Gades


 

Roman theatre

Discovered in 1980 which shows the cavea and the vomitorios that are left outdoors. Accessing through the interpretation center and in deeper wells, you can see remains of the Orchestra and the Scena.

One of the characteristics of this theater is that it is the oldest in the Roman Church and was already mentioned by Cicero or by travelers like Strabo himself. It is also the largest in Hispania, second only to that of Córdoba with a capacity of 10,000 spectators for a city of 50,000.

Salazones Factoria

The salting factory of Gades located in the grounds of the old Teatro Andalucía corresponds to this moment of greater splendor of the city, promoted by the Balbo in order to make bigger its city of origin, imitating the great cities of Rome

The location of this factory indicates that we are located on land outside the city walls. Its remains show us the structure of a building built in this time of expansion of the city, it was abandoned at the beginning of the 4th century AD. The function of this facility is also probably the most important activity in the city of Gades, since at least the fifth century BC. we talk about the salting factory

The factory proves it must have been a city linked mainly to the sea. Within this set of commercial activities, the fishing and canning industry was principal for the city

The factory is distributed in the classic way of placing pools aligned around an open-air room. The excavated area occupies an area of ​​330 m2. Its approximate dimensions are 21 x 18.5 m. The central patio should have a square shape and have a tiled or well-concreted door.

The main patio is formed by its floor of opus signinum, preserved in a small sector. The concreted soil is settled in the clogging sand of the canal in the 2nd century BC. and in a declivity to the south -center of the patio- from the pools, possibly to recover the rainwater and deposit it through pipes in the cisterns located under the central patio floor, something usual in the salting factories of the Western Mediterranean.

Archeological Museum

The museum shows Roman remains found in Cadiz, Baelo Claudia or Medina Sidonia. The works of Roman times to see are the following:

Hercules Gaditano:

The piece shows a Hercules, who carries in his right hand the three apples of the Garden of the Hesperides. The most likely date is High Roman Empire. It is a small format copy of the cult statue of Melqart-Hercules that existed in the famous temple of Cádiz. There is a possibility that it may be in the fifth century BC.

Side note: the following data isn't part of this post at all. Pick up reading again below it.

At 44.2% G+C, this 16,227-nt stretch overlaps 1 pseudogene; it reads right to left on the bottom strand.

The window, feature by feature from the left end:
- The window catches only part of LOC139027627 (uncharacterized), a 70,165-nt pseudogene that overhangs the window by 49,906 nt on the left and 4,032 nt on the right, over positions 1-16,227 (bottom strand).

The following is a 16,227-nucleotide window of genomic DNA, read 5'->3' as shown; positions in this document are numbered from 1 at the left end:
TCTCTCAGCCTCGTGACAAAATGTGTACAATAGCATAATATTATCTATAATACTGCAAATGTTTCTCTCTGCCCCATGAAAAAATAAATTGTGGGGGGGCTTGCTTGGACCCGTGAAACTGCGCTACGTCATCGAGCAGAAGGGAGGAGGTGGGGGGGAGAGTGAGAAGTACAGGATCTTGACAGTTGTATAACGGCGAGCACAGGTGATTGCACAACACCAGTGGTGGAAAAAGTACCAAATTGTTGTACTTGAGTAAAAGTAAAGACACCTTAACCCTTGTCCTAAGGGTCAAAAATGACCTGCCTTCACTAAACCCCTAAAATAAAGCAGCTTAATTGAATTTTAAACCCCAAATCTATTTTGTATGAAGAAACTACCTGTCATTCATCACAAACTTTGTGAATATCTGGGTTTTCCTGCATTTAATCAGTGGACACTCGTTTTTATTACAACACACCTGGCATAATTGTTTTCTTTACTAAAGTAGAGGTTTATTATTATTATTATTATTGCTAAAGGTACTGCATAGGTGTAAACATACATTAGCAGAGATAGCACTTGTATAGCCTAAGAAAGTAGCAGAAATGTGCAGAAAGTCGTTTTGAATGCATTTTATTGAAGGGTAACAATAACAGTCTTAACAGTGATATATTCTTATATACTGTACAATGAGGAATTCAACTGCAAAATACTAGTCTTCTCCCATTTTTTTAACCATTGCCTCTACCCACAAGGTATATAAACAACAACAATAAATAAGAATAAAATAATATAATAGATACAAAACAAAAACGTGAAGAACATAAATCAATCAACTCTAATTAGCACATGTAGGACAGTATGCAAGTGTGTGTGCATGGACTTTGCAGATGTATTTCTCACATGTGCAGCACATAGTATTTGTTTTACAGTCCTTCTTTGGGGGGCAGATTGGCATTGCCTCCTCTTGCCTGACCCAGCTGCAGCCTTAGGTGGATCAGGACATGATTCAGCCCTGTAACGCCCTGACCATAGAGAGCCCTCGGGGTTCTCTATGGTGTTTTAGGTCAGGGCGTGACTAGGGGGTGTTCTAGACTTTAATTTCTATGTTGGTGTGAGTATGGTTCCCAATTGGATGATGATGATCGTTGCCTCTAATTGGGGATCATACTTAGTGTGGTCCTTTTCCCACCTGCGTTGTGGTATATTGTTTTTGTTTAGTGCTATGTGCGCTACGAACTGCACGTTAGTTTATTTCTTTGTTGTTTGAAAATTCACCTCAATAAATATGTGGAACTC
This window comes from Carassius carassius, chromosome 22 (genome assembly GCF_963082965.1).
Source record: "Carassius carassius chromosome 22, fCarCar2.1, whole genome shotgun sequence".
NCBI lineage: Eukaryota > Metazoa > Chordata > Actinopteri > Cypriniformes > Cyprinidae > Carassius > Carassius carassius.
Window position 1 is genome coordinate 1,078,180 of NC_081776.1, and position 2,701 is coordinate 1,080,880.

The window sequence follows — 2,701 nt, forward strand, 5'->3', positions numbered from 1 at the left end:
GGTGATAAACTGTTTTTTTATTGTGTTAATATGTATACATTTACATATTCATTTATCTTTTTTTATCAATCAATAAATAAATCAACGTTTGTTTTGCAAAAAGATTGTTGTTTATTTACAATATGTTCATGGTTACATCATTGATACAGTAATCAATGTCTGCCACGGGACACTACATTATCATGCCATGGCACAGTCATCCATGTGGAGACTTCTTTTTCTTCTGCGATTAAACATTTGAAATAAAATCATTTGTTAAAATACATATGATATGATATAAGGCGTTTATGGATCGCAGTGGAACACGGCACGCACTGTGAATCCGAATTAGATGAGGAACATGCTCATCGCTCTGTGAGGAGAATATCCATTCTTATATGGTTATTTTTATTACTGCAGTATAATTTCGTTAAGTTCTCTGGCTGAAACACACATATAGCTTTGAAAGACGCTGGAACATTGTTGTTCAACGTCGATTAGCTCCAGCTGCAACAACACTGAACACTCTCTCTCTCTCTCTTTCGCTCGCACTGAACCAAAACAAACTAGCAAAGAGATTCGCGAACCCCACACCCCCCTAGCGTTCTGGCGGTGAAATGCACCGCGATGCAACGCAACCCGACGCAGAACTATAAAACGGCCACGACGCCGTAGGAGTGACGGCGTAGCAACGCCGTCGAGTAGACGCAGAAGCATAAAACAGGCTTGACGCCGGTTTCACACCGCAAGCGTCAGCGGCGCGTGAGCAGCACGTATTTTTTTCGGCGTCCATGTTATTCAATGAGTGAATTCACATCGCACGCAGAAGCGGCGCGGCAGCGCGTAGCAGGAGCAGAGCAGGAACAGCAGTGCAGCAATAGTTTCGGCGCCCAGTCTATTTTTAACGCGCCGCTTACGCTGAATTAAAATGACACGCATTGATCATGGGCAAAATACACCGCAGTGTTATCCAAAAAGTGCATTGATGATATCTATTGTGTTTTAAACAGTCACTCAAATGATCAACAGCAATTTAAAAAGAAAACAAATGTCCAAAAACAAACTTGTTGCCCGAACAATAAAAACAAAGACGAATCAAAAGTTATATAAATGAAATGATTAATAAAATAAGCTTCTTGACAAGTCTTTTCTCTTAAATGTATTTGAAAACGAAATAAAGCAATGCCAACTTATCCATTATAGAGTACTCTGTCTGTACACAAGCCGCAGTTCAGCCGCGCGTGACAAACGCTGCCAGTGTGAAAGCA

Archeological Museum

The museum shows Roman remains found in Cadiz, Baelo Claudia or Medina Sidonia. The works of Roman times to see are the following:

Hercules Gaditano:

The piece shows a Hercules, who carries in his right hand the three apples of the Garden of the Hesperides. The most likely date is High Roman Empire. It is a small format copy of the cult statue of Melqart-Hercules that existed in the famous temple of Cádiz. There is a possibility that it may be in the fifth century BC.

Portrait of Trajano de Baelo Claudia

The head and body was separated. The two pieces were in good condition but with some damage to the nose and face

The body and the head have different origins and chronology, although at the time they formed a single statue. The head is made of Carrara marble and could be the work of an official workshop of Rome itself, hence its importance. It was elaborated reusing a head of Domiciano, modeling with the form of the official portrait created with reason of the ascent to the power of Trajano, in the year 98 d.C.

Temple of the Hercules Gaditano.

The sanctuary was formed, in a set of buildings where stood a main building and a courtyard which was reached by a door flanked by two large columns. On the main cover there was a relief showing the twelve works of the god Hercules in bronze. The priests who lived in the temple watched that the flames of the perpetual fire did not go out, according to Strabo, the Roman historian.

It is worth mentioning two freshwater wells whose flood rhythm occurred in the opposite direction to that of the tides. According to another Latin historian, Pomponio Mela, the remains of Hercules himself were buried under the temple. And the subsoil also harbored other mythological relics such as the Teucro belt or the Pygmalion tree. Legend

Legend has it that inside the Cadiz temple the Carthaginian leader Hannibal, being only a child, swore eternal hatred to Rome before his father, Hamilcar Barca. Later he would return here to offer his vows to the gods before embarking on his adventure: the conquest of Italy.

Spending time, until the year 68 BC, it was Julio César who as a general, before the statue of Alexander the Great who was there, lamented that at the age of 30 years had not yet reached the same deeds of the Macedonian conqueror. The Roman politician returned to the temple of Hercules in the year 45 a.C. after the battle of Munda, in the Andalusian province of Córdoba.